By Gord Bowes, News staff
The city and Canada Post continue to work on possible locations for community mailboxes.
East Mountain councillor Tom Jackson toured his ward earlier this month, spending four hours with a city staff member and two representatives from the Crown corporation.
“Nothing has been finalized,” said John Caines of Canada Post. “They’re looking at possibilities, but a lot of investigation has to be done before we would announce those.”
Jackson said he believes Canada Post is sincere when it says it does not have a predetermined list of locations for the super boxes.
“From my end, the reps I’ve met with so far seem very genuine,” said Jackson. “I’m applauding them for spending the time to do this not once but as often as we need to do this to mitigate any negative impacts.”
The switch to super boxes is scheduled to occur in spring as part of Canada Post’s five-year phaseout of home delivery. On the Mountain and in upper Stoney Creek, residents of about 36,500 homes will be forced to trek to a communal box to collect their mail.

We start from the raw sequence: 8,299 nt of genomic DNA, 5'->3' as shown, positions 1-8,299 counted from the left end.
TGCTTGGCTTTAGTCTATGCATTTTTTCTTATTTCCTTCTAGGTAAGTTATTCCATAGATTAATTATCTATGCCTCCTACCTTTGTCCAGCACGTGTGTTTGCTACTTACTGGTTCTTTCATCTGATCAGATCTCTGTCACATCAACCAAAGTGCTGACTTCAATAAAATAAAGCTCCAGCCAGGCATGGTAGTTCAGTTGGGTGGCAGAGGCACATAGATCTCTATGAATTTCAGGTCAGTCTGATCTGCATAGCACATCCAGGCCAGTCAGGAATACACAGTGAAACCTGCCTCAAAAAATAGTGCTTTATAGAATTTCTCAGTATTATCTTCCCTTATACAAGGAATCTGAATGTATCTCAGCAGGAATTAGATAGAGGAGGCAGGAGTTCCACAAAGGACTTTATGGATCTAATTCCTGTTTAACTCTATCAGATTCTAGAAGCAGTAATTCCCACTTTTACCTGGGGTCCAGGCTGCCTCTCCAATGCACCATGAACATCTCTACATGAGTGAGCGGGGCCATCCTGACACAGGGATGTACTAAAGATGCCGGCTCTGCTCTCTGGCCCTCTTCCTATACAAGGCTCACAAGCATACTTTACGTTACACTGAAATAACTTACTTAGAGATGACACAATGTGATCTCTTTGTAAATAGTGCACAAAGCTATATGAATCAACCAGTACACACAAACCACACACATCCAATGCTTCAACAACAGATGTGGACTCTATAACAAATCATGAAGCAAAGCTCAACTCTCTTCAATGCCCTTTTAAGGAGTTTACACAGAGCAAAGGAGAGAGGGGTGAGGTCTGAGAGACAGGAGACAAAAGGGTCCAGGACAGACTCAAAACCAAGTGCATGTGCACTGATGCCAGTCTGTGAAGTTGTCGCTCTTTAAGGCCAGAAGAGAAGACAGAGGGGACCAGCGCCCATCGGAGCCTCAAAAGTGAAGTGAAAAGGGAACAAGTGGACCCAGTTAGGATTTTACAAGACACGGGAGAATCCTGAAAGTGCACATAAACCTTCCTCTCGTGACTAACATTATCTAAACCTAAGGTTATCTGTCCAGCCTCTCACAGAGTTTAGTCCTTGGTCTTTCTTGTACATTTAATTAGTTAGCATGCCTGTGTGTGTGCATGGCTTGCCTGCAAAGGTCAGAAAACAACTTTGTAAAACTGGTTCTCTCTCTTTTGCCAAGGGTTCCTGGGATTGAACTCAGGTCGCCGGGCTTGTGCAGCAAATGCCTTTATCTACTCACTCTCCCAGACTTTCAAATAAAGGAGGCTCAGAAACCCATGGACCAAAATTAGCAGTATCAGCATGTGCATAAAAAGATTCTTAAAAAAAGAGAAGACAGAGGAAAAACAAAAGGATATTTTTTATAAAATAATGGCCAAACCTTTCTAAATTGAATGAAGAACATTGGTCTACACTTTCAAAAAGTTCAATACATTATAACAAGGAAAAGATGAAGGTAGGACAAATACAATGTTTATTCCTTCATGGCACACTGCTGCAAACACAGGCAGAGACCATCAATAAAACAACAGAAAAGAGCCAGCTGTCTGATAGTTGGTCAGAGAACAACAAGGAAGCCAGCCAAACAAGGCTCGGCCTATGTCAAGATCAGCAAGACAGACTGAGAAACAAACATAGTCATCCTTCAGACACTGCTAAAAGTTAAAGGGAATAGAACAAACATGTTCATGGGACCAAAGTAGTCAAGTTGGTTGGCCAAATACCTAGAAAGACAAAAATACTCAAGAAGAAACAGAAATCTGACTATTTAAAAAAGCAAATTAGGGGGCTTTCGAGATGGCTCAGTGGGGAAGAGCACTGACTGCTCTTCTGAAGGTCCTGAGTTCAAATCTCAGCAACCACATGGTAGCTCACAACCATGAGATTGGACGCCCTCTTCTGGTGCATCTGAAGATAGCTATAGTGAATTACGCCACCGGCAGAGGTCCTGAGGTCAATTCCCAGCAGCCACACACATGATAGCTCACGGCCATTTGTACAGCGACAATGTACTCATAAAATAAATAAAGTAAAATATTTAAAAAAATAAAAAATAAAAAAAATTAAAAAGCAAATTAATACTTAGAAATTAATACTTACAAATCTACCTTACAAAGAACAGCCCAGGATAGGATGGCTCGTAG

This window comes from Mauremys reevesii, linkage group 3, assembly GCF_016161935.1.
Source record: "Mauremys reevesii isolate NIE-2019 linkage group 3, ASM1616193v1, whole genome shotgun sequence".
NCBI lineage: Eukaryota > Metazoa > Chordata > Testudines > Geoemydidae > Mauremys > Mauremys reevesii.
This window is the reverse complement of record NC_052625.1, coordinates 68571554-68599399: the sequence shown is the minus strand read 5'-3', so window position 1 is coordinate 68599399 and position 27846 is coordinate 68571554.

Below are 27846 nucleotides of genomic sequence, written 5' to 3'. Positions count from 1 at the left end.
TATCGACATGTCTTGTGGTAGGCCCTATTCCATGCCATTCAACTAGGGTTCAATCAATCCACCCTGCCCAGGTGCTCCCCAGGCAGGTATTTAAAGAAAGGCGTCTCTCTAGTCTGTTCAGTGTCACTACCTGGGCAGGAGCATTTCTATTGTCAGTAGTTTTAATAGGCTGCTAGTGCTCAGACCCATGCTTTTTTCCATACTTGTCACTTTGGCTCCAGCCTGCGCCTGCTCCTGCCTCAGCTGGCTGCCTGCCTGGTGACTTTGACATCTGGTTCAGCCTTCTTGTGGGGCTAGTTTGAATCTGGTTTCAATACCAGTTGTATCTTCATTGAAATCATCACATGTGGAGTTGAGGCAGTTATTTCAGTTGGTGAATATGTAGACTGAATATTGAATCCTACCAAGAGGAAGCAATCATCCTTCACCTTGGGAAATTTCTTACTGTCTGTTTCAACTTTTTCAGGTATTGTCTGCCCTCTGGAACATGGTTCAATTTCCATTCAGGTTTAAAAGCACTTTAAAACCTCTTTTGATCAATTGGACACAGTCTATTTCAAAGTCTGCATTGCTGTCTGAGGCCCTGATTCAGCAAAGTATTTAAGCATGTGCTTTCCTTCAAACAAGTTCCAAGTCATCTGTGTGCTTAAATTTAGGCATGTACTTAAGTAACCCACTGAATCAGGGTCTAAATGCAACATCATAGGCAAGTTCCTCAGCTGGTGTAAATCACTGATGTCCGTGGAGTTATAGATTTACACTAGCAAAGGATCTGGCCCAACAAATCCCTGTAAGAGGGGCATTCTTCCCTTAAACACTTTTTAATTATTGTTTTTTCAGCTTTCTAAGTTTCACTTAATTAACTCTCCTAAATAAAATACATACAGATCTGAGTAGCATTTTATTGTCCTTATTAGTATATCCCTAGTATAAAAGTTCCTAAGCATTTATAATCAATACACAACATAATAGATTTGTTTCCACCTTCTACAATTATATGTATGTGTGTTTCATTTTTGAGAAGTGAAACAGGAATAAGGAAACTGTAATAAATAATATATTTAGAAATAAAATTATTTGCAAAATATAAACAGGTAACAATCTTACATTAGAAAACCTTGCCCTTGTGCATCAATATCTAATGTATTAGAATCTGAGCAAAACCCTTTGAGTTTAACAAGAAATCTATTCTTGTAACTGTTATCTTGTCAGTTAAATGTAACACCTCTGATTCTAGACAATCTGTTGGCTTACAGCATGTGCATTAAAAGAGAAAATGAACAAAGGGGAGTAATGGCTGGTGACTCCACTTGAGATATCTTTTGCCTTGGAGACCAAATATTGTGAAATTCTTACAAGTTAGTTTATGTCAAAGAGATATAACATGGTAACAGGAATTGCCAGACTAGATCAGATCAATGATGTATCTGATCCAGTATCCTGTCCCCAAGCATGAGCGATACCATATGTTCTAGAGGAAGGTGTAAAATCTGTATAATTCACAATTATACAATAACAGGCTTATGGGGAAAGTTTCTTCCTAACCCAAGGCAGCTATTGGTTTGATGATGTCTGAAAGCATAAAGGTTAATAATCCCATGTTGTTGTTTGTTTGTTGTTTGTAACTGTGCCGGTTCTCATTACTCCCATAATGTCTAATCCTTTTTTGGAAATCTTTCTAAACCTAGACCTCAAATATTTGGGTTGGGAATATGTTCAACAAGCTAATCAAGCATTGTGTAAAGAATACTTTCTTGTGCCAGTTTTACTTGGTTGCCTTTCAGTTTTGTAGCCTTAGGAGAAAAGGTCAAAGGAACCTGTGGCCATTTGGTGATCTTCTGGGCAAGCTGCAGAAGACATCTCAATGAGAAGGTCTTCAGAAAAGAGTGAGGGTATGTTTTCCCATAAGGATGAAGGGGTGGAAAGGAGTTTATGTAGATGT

Jackson said during the tour he pointed out plaza and park sites that could accommodate the boxes, rather than in front of homes.
The councillor noted he was told by one resident who currently has a grey relay box on his front lawn that he did not want a community mailbox in front of his home.
”He felt he had done his time with that sacrifice,” said Jackson. “He made it loud and clear on one of our stops, ‘Tom, let somebody else take a turn.’ ”
“I think that kind of human story needed to be seen by the Canada Post reps.”
Jackson said he believes Canada Post will be returning with a list of possible sites in September.
Caine said there is no timeline for the roll out of the boxes, but residents will be consulted.
“Once we go to an area and do an assessment, then we’ll go back to the area where we’re looking at putting the boxes and we’ll have a consultation with the people who would be immediately affected,” he said.